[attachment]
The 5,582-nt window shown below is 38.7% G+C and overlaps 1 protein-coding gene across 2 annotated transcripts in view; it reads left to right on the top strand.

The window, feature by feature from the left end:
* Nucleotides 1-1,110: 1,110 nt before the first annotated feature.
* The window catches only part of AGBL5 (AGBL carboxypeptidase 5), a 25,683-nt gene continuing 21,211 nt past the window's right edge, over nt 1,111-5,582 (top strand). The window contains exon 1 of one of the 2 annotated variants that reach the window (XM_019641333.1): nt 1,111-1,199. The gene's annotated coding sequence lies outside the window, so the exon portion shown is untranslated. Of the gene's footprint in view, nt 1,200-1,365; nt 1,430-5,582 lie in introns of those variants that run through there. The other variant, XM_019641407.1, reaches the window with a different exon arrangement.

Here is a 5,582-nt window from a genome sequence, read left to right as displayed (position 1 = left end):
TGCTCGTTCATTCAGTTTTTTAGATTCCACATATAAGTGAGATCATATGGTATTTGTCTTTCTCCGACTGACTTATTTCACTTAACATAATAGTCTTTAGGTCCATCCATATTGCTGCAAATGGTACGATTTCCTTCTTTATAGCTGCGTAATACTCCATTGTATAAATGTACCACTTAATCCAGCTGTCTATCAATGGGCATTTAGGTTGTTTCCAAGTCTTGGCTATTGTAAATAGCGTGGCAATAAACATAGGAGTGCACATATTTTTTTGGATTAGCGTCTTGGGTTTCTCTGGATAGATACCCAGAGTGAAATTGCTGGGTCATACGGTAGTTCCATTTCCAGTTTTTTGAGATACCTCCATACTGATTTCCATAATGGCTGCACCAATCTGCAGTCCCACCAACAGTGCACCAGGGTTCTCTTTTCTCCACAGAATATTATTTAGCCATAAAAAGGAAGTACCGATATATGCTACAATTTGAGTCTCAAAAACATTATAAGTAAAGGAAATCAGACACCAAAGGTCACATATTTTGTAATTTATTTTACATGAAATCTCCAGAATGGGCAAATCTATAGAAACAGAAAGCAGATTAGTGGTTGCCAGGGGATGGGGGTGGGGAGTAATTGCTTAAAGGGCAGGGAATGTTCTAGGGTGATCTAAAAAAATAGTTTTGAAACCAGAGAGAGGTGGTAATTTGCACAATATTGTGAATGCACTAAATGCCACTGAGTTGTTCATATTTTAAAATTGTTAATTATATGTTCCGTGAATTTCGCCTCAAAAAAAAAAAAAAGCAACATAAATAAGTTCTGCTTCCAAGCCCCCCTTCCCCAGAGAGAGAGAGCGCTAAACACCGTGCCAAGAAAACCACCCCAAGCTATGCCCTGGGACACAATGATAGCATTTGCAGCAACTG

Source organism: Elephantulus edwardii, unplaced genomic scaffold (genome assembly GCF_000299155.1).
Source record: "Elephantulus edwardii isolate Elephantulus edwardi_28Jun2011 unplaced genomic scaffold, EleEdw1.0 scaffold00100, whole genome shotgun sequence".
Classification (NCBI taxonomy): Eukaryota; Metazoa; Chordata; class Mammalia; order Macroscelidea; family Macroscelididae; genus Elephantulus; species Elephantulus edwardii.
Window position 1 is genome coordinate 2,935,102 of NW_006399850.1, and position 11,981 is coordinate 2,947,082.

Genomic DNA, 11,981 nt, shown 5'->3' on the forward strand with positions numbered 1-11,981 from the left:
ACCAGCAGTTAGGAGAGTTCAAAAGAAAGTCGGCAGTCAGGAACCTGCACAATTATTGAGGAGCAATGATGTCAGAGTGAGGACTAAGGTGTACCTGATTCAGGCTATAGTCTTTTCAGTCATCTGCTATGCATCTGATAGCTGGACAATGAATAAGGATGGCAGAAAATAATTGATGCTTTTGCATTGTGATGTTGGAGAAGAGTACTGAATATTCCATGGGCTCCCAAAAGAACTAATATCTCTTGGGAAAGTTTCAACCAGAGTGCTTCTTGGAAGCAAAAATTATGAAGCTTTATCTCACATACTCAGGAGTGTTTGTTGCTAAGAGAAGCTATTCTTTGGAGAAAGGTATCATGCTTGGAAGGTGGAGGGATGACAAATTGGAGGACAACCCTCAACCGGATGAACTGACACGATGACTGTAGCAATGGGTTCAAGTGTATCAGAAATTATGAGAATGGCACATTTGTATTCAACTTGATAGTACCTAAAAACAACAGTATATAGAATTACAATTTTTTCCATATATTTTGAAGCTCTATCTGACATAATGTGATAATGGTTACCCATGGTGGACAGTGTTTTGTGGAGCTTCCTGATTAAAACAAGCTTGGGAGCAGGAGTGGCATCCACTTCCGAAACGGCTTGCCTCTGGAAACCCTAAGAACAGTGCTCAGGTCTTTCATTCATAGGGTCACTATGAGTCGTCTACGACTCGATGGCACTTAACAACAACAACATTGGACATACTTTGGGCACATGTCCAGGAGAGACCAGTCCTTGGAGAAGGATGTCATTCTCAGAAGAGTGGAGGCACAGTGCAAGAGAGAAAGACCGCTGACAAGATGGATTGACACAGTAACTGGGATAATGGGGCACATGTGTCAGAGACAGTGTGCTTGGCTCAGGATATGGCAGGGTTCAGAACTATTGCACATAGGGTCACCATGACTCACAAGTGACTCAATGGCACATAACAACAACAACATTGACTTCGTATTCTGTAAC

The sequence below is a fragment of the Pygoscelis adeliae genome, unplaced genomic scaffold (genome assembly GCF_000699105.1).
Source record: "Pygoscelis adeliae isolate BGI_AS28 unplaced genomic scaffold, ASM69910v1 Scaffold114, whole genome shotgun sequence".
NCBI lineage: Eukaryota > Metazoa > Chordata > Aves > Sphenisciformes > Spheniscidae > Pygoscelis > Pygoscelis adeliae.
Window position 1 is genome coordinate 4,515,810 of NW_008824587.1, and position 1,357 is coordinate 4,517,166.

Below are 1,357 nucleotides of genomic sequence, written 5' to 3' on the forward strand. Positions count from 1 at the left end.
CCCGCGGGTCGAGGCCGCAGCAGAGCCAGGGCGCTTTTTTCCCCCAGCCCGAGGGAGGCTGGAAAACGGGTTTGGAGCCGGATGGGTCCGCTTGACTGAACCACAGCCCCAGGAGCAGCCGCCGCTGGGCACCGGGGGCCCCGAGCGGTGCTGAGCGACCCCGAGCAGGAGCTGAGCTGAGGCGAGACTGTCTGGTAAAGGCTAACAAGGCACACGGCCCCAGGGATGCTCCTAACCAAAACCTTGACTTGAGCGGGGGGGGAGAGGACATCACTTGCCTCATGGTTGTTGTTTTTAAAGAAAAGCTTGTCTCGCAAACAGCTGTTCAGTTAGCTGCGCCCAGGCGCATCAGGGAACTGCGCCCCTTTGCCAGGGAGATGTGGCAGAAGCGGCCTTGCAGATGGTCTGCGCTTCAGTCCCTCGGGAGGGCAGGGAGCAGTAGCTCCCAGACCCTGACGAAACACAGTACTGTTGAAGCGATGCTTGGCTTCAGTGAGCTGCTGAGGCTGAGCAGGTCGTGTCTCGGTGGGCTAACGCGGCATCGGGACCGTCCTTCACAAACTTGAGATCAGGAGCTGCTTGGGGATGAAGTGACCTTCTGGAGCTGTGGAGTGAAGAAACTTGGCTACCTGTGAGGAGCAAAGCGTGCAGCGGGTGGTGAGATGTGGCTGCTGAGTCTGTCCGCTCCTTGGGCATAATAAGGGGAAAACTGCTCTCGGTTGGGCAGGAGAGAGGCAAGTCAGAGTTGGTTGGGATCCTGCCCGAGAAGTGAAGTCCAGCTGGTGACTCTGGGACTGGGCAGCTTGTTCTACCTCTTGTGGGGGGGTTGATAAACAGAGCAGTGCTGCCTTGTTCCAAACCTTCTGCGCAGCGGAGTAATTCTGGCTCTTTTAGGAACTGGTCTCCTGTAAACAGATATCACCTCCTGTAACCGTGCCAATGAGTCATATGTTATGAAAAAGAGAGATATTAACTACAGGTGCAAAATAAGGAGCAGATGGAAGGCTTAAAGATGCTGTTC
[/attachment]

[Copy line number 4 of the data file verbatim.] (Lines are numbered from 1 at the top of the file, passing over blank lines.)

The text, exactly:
* The window catches only part of AGBL5 (AGBL carboxypeptidase 5), a 25,683-nt gene continuing 21,211 nt past the window's right edge, over nt 1,111-5,582 (top strand). The window contains exon 1 of one of the 2 annotated variants that reach the window (XM_019641333.1): nt 1,111-1,199. The gene's annotated coding sequence lies outside the window, so the exon portion shown is untranslated. Of the gene's footprint in view, nt 1,200-1,365; nt 1,430-5,582 lie in introns of those variants that run through there. The other variant, XM_019641407.1, reaches the window with a different exon arrangement.